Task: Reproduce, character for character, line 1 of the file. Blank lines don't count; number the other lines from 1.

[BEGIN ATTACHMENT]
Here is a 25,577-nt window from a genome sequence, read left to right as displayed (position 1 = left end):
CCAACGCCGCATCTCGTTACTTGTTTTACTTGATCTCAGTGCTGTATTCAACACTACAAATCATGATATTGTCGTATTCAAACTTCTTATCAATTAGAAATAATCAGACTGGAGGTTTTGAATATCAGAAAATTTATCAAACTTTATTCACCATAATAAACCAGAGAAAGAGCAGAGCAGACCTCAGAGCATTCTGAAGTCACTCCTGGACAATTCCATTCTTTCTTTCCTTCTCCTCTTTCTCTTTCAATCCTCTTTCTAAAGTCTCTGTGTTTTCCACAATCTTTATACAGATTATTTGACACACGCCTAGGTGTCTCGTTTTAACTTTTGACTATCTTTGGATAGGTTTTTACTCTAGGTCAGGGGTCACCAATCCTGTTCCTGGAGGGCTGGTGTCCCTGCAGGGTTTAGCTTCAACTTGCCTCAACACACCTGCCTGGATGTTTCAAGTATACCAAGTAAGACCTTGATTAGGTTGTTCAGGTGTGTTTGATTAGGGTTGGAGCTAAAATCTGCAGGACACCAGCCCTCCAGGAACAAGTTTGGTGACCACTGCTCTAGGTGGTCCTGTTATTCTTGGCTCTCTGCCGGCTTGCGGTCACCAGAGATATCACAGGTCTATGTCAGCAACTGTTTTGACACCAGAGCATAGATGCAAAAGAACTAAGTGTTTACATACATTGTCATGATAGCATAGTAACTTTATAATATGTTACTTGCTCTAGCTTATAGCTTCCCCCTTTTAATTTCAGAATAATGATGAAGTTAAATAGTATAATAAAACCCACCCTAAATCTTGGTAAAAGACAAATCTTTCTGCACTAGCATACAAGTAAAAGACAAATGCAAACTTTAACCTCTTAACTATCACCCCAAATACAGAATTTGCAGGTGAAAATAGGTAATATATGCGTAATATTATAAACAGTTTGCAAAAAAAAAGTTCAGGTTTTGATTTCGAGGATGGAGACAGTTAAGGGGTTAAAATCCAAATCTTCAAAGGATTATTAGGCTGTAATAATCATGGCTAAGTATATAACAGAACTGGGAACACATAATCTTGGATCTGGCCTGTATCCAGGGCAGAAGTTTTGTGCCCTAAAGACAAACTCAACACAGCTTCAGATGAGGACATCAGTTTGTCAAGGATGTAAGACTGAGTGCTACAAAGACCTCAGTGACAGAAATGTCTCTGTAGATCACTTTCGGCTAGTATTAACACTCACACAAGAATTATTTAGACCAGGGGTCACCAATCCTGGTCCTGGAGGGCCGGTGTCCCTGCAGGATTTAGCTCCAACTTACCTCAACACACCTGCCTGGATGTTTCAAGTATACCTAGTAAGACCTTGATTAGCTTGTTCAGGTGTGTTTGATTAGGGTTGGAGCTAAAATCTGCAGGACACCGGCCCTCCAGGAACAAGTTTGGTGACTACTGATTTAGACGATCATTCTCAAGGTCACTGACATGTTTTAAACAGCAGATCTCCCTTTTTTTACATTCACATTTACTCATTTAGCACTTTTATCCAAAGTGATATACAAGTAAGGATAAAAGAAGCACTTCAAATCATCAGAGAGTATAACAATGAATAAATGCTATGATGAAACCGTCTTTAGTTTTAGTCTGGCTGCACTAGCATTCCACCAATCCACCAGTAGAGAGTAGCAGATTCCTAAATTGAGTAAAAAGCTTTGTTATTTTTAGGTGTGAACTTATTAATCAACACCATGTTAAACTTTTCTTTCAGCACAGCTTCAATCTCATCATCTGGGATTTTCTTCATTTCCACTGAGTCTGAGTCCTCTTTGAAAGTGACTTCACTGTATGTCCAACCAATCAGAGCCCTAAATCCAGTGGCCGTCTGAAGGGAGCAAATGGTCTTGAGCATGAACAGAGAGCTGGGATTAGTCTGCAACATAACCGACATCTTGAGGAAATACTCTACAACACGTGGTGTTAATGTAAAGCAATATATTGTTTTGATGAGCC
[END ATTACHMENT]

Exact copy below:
Here is a 25,577-nt window from a genome sequence, read left to right as displayed (position 1 = left end):